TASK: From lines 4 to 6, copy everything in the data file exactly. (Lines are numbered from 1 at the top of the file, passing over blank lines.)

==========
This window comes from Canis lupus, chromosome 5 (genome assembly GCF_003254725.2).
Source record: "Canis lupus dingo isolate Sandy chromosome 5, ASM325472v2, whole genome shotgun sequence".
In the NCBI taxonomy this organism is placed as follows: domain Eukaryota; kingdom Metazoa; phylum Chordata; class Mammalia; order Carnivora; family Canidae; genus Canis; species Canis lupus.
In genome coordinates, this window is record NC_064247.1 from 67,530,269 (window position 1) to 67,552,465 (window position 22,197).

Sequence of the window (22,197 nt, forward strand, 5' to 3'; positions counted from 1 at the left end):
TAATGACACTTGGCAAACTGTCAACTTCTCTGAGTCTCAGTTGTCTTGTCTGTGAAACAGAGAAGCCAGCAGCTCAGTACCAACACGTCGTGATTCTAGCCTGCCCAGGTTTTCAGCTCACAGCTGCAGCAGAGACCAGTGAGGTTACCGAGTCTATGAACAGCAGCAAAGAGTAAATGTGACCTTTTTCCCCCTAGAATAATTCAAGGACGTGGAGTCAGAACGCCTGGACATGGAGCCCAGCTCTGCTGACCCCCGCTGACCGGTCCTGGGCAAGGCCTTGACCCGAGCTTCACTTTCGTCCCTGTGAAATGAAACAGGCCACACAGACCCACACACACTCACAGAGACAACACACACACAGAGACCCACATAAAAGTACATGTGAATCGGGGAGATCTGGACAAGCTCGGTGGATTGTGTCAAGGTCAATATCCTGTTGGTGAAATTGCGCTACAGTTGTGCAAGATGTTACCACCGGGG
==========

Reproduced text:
In genome coordinates, this window is record NC_064247.1 from 67,530,269 (window position 1) to 67,552,465 (window position 22,197).

Sequence of the window (22,197 nt, forward strand, 5' to 3'; positions counted from 1 at the left end):
TAATGACACTTGGCAAACTGTCAACTTCTCTGAGTCTCAGTTGTCTTGTCTGTGAAACAGAGAAGCCAGCAGCTCAGTACCAACACGTCGTGATTCTAGCCTGCCCAGGTTTTCAGCTCACAGCTGCAGCAGAGACCAGTGAGGTTACCGAGTCTATGAACAGCAGCAAAGAGTAAATGTGACCTTTTTCCCCCTAGAATAATTCAAGGACGTGGAGTCAGAACGCCTGGACATGGAGCCCAGCTCTGCTGACCCCCGCTGACCGGTCCTGGGCAAGGCCTTGACCCGAGCTTCACTTTCGTCCCTGTGAAATGAAACAGGCCACACAGACCCACACACACTCACAGAGACAACACACACACAGAGACCCACATAAAAGTACATGTGAATCGGGGAGATCTGGACAAGCTCGGTGGATTGTGTCAAGGTCAATATCCTGTTGGTGAAATTGCGCTACAGTTGTGCAAGATGTTACCACCGGGG